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Re: PR's 'pit bull' takes on open access: excerpts from article in Nature Magazine

It is quite astounding to hear the outcry over publishers 
engaging in "media messaging" rather than "intellectual debate."

For years, the OA camp has used media messaging--with its 
attending distortions and gross simplifications--to great effect. 
Consider a pearl like, "Taxpayers have the right to access 
research they have already paid for." Indeed they do. They can 
look at exactly what they have paid for--which is research up to 
the stage of preprints. They have not, however, paid for 
peer-review, copyediting, composition, or any of the other value 
that a publisher adds to the manuscript. That inconvenient fact 
has not, however, stopped OA advocates from implying that 
publishers are cheating taxpayers from something they already 
own. (By this logic, one might argue that citizens have the right 
to free bread for having paid agricultural subsidies.)

Before OA advocates start huffing about the need for 
"intellectual debate," they need to demonstrate their own 
intellectual integrity.

Peter Banks
Banks Publishing
Publications Consulting and Services
FAX (703) 383-0765

On 1/24/07 3:58 PM, "David Goodman" <dgoodman@Princeton.EDU> wrote:

> Their PR advisor has chosen what are perhaps the weakest 
> arguments against open access.
> If governments want to censor or direct academic research they 
> already have the ability, and they use it. They direct the 
> research and publication permitted from government 
> laboratories, as the US does with global warming; they can 
> control what they fund, as with stem-cell research; they can 
> prohibit some classes of research altogether, as with cannabis; 
> they can restrict it, as with cryptography. They can even 
> restrict the attendance at scientific meetings. They can delay 
> or prevent the publication of medical research, as they did 
> with penicillin in world war II.
> Peer review is not carried out by publishers. It is carried out 
> completely by scientists--the scientists who submit the papers, 
> the scientists who allot them to referees, the scientists who 
> do the refereeing. and the scientists who make the final 
> decision on the basis of the referee's reports. Publishers 
> claim to organize the process, but it has never been clearly 
> shown just what they do but pay office expenses and purchase 
> the software to keep track of the correspondence--and open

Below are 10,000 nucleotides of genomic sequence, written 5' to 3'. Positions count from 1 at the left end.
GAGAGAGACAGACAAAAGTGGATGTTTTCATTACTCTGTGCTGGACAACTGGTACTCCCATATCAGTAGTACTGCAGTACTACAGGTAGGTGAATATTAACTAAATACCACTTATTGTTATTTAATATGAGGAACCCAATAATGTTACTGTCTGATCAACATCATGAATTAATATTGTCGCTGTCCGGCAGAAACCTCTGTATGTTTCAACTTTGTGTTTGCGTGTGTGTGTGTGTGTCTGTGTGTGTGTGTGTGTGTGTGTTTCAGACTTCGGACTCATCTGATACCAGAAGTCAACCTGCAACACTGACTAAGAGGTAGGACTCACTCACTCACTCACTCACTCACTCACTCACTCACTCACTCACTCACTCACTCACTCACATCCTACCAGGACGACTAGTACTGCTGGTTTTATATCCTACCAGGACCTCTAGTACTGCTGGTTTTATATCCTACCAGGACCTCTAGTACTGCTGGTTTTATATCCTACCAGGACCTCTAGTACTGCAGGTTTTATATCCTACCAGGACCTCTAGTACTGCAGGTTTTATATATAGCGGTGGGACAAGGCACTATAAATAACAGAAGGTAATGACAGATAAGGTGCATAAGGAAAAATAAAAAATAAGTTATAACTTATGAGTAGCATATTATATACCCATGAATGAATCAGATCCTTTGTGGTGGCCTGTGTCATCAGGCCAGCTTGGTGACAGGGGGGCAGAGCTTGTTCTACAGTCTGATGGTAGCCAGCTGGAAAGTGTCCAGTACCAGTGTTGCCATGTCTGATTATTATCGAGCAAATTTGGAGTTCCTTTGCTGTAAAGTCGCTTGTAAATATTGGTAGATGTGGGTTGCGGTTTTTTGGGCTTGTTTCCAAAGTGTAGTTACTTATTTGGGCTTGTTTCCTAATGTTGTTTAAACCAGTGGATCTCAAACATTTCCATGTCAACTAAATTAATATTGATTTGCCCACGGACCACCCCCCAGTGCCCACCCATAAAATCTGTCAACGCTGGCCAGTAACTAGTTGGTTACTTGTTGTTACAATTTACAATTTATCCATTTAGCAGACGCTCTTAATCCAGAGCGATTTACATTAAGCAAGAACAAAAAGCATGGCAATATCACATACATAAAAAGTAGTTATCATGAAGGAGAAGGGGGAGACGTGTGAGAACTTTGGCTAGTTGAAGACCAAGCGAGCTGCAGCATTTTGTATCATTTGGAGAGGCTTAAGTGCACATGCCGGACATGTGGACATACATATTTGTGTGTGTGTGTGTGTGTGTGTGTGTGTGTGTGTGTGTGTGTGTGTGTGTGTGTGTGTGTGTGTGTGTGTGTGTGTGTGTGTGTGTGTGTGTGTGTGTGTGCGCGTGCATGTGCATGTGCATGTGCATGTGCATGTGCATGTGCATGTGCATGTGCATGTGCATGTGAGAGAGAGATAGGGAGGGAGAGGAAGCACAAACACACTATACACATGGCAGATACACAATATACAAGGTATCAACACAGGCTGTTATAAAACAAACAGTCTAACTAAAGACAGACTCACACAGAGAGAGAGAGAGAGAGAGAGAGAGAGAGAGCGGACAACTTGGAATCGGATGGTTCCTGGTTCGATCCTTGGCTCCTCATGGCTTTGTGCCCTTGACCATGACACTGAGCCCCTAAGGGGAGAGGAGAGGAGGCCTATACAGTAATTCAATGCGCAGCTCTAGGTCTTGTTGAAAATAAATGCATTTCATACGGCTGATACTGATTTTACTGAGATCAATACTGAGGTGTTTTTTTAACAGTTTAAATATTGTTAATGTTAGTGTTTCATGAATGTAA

> source software is also available.  Scientists are perfectly 
> able to operate without them, and for many journals they do 
> just that.
> What would the world look like without peer review? It would 
> presumably have fraudulent medical research, such as some of 
> the recent stem cell research, and it might have fraudulent 
> research in other fields, such as the Lucent fraud a few years 
> back, all published under the current publishing 
> system--complete with peer-review.
> The main problems with peer-review are getting scientists to 
> use it, and making the financial readjustments required for a 
> system which would almost certainly cost less than the present.
> That commercial publishers should use such arguments is a sign 
> of the strength and inevitability of the open access movement.
> David Goodman, Ph.D., M.L.S.
> dgoodman@princeton.edu
> ----- Original Message -----
> From: Leslie Carr <lac@ECS.SOTON.AC.UK>
> Date: Wednesday, January 24, 2007 3:23 pm
> Subject: [AMERICAN-SCIENTIST-OPEN-ACCESS-FORUM] PR's 'pit bull' takes on open
> access: excerpts from article in              Nature Magazine
>> Jennifer McLennan (ARL) points out the following article to 
>> appear in Nature 
>> http://www.nature.com/nature/journal/v445/n7126/full/445347a.html 
>> Extracts below
>> =====
>> PR's 'pit bull' takes on open access
>> Jim Giles
>> Journal publishers lock horns with free-information movement.
>> The author of Nail 'Em! Confronting High-Profile Attacks on 
>> Celebrities and Businesses is not the kind of figure normally 
>> associated with the relatively sedate world of scientific 
>> publishing. Besides writing the odd novel, Eric Dezenhall has 
>> made a name for himself helping companies and celebrities 
>> protect their reputations, working for example with Jeffrey 
>> Skilling, the former Enron chief now serving a 24-year jail 
>> term for fraud.
>> ...
>> Now, Nature has learned, a group of big scientific publishers 
>> has hired the pit bull to take on the free-information 
>> movement, which campaigns for scientific results to be made 
>> freely available. Some traditional journals, which depend on 
>> subscription charges, say that open-access journals and public 
>> databases of scientific papers such as the National Institutes 
>> of Health's (NIH's) PubMed Central, threaten their 
>> livelihoods.
>> From e-mails passed to Nature, it seems Dezenhall spoke to 
>> employees from Elsevier, Wiley and the American Chemical 
>> Society at a meeting arranged last July by the Association of 
>> American Publishers (AAP). A follow-up message in which 
>> Dezenhall suggests a strategy for the publishers provides some 
>> insight into the approach they are considering taking.
>> The consultant advised them to focus on simple messages, such 
>> as "Public access equals government censorship". He hinted 
>> that the publishers should attempt to equate traditional 
>> publishing models with peer review, and "paint a picture of 
>> what the world would look like without peer-reviewed 
>> articles".
>> ...
>> Dezenhall noted that if the other side is on the defensive, it
>> doesn't matter if they can discredit your statements, she added:
>> "Media massaging is not the same as intellectual debate.
>> Les Carr